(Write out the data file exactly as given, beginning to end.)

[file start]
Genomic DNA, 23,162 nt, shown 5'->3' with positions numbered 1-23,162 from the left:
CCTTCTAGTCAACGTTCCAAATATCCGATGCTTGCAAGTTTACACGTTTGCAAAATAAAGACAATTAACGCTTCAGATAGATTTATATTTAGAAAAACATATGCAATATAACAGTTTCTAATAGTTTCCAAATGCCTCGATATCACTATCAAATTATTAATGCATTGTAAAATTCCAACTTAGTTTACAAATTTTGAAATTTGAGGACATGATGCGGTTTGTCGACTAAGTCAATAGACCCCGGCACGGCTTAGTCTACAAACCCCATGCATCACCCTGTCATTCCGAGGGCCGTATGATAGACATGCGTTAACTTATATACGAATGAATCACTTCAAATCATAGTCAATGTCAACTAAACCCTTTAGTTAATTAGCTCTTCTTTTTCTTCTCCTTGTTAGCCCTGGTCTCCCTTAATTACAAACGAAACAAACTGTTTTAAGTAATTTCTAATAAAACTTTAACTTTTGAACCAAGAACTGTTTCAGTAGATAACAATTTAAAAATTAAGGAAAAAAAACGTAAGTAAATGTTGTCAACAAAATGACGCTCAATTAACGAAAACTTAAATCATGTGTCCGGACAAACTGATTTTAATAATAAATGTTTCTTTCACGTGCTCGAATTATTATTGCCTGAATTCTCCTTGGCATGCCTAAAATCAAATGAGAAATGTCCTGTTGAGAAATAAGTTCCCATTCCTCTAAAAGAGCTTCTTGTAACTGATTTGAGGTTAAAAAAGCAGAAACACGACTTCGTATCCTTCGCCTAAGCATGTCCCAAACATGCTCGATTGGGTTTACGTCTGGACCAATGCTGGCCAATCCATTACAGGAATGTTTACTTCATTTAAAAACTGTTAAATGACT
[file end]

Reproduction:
Genomic DNA, 23,162 nt, shown 5'->3' with positions numbered 1-23,162 from the left:
CCTTCTAGTCAACGTTCCAAATATCCGATGCTTGCAAGTTTACACGTTTGCAAAATAAAGACAATTAACGCTTCAGATAGATTTATATTTAGAAAAACATATGCAATATAACAGTTTCTAATAGTTTCCAAATGCCTCGATATCACTATCAAATTATTAATGCATTGTAAAATTCCAACTTAGTTTACAAATTTTGAAATTTGAGGACATGATGCGGTTTGTCGACTAAGTCAATAGACCCCGGCACGGCTTAGTCTACAAACCCCATGCATCACCCTGTCATTCCGAGGGCCGTATGATAGACATGCGTTAACTTATATACGAATGAATCACTTCAAATCATAGTCAATGTCAACTAAACCCTTTAGTTAATTAGCTCTTCTTTTTCTTCTCCTTGTTAGCCCTGGTCTCCCTTAATTACAAACGAAACAAACTGTTTTAAGTAATTTCTAATAAAACTTTAACTTTTGAACCAAGAACTGTTTCAGTAGATAACAATTTAAAAATTAAGGAAAAAAAACGTAAGTAAATGTTGTCAACAAAATGACGCTCAATTAACGAAAACTTAAATCATGTGTCCGGACAAACTGATTTTAATAATAAATGTTTCTTTCACGTGCTCGAATTATTATTGCCTGAATTCTCCTTGGCATGCCTAAAATCAAATGAGAAATGTCCTGTTGAGAAATAAGTTCCCATTCCTCTAAAAGAGCTTCTTGTAACTGATTTGAGGTTAAAAAAGCAGAAACACGACTTCGTATCCTTCGCCTAAGCATGTCCCAAACATGCTCGATTGGGTTTACGTCTGGACCAATGCTGGCCAATCCATTACAGGAATGTTTACTTCATTTAAAAACTGTTAAATGACT